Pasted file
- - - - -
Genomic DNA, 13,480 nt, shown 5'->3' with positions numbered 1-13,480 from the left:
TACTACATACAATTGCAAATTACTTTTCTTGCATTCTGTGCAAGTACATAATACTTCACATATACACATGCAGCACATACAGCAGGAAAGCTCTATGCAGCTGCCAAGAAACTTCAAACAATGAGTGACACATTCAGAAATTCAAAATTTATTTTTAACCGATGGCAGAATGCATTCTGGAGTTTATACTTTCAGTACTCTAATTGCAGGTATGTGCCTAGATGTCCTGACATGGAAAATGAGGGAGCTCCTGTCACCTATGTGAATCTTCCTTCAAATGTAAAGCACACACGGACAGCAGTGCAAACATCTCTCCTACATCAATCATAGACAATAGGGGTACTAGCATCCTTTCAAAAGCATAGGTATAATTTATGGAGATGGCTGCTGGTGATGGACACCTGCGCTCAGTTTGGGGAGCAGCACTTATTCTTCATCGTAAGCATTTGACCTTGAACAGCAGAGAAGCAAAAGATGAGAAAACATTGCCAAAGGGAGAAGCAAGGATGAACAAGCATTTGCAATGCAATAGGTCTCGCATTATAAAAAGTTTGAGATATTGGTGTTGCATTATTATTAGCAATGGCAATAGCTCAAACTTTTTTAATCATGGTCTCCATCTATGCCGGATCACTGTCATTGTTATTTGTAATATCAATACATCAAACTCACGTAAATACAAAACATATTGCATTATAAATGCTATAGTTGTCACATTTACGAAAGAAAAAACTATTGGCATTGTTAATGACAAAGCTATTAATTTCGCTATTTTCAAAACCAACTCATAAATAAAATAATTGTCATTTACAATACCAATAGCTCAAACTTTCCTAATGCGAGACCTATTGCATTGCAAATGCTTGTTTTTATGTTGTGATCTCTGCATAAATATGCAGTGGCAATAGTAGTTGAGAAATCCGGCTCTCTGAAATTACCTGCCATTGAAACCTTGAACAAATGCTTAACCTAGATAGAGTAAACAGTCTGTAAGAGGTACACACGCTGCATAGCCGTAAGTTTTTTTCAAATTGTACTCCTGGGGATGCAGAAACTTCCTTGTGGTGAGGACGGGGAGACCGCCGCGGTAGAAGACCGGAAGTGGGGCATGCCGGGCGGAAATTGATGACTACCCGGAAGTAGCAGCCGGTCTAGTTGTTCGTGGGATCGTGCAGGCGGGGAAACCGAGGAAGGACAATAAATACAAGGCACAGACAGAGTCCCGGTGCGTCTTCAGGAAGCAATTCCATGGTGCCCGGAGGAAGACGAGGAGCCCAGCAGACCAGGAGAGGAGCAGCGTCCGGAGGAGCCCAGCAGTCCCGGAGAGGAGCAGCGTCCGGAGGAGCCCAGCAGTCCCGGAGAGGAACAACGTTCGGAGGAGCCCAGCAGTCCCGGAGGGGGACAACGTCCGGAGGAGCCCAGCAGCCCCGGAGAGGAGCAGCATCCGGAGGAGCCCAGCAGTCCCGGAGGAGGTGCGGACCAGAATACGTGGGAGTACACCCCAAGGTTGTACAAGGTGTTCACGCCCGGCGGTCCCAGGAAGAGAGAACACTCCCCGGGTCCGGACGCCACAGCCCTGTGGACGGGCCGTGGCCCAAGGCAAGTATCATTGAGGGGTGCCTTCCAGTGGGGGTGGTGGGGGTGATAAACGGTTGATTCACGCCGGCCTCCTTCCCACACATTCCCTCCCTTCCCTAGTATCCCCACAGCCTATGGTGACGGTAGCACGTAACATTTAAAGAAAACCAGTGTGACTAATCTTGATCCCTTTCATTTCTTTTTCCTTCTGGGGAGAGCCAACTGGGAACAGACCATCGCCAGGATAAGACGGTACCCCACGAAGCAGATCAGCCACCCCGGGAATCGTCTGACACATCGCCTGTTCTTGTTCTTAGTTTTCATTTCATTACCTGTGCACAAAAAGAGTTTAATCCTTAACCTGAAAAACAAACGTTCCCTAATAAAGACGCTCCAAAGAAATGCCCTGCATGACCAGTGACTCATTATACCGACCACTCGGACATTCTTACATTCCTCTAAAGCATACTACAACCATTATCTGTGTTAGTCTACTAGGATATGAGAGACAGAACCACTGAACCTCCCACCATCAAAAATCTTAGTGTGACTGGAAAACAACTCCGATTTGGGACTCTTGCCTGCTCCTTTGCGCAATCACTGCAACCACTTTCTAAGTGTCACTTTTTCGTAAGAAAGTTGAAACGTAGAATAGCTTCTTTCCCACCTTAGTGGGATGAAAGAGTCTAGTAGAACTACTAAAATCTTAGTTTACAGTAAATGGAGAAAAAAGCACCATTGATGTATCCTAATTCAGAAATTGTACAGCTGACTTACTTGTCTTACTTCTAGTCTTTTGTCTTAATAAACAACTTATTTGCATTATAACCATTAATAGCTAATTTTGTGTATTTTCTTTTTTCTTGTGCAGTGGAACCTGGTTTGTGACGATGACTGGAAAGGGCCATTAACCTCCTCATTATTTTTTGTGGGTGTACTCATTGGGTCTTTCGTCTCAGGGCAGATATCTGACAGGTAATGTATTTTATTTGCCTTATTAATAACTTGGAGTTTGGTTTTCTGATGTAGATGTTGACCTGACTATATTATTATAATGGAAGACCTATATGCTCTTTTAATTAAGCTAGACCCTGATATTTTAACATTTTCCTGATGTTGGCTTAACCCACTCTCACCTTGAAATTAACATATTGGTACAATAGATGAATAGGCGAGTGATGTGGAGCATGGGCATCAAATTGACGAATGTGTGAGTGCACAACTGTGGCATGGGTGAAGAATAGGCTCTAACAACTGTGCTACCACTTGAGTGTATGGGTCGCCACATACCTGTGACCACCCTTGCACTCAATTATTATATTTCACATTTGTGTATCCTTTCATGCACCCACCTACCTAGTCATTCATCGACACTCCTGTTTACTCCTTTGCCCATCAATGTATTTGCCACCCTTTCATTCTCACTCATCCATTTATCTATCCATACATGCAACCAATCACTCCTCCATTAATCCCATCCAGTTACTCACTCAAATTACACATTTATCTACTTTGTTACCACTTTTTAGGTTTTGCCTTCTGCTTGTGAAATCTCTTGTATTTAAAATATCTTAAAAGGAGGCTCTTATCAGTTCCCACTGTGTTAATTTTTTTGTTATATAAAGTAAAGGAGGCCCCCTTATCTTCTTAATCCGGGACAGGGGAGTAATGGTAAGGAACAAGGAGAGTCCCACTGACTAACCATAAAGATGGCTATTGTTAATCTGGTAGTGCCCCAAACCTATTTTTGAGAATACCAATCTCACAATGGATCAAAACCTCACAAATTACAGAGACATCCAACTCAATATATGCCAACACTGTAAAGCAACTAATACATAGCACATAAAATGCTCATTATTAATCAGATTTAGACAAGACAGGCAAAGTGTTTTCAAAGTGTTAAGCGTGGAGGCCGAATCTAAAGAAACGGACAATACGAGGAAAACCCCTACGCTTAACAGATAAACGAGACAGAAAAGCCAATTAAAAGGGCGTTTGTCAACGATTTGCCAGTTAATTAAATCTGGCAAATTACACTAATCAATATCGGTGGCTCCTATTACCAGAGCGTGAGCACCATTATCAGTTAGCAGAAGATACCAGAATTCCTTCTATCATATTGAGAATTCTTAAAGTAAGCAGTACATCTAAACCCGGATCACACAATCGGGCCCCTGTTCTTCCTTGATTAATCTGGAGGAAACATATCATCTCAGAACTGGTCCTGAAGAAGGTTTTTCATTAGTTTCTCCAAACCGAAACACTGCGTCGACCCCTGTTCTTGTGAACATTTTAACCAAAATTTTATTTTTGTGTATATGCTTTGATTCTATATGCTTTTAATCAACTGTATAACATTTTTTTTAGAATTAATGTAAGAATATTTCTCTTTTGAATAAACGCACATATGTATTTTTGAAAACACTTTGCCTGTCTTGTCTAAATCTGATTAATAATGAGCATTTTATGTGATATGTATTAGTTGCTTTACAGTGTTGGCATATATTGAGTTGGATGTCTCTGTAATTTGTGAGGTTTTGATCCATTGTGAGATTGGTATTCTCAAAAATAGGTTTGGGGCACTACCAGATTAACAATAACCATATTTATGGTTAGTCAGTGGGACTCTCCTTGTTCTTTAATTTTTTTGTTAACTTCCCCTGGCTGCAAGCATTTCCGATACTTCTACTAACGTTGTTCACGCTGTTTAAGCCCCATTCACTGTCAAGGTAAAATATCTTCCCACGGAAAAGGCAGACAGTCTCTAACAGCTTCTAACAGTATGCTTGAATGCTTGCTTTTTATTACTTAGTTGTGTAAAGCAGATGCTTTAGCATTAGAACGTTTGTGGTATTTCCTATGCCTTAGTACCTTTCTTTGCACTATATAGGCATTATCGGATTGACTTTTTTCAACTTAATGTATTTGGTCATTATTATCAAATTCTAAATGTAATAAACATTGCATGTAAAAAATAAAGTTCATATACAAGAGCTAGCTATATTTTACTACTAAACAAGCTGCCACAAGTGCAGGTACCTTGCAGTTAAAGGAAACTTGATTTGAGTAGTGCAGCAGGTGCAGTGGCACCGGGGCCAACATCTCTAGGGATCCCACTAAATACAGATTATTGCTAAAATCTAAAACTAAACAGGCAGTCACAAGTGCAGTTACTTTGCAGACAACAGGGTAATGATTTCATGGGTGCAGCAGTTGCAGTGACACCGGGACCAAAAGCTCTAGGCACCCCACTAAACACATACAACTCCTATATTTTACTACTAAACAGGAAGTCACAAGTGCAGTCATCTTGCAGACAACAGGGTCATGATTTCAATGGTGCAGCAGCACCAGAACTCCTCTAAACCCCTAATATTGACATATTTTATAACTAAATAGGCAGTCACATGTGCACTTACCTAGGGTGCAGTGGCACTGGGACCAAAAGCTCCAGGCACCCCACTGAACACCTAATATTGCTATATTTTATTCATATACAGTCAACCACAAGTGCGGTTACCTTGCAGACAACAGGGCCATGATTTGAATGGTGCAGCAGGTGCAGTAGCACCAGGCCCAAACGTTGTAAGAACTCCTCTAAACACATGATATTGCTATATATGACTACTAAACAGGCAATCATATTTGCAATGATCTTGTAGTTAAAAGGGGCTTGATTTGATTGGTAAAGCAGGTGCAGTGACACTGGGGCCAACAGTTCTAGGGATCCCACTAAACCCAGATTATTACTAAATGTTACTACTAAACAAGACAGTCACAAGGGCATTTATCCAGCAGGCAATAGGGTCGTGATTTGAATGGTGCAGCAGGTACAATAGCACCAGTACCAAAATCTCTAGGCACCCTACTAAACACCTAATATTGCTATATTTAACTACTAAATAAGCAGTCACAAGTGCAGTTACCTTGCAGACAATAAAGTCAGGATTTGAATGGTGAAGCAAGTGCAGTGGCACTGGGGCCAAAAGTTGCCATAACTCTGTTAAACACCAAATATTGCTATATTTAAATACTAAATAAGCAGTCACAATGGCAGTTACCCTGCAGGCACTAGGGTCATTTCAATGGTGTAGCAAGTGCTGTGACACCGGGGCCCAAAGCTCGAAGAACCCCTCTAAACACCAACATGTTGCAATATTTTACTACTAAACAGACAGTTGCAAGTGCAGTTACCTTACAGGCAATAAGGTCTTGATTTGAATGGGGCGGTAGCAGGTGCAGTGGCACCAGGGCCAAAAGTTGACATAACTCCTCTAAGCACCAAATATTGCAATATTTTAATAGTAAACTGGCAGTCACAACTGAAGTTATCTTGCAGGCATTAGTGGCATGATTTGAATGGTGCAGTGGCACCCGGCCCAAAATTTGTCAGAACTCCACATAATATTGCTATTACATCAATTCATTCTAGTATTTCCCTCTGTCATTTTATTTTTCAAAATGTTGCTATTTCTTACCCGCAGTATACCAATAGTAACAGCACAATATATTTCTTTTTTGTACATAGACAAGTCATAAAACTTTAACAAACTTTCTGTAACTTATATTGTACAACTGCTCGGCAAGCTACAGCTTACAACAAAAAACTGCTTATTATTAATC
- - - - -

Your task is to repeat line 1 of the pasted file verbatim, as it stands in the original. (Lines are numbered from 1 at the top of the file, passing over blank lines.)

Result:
Genomic DNA, 13,480 nt, shown 5'->3' with positions numbered 1-13,480 from the left: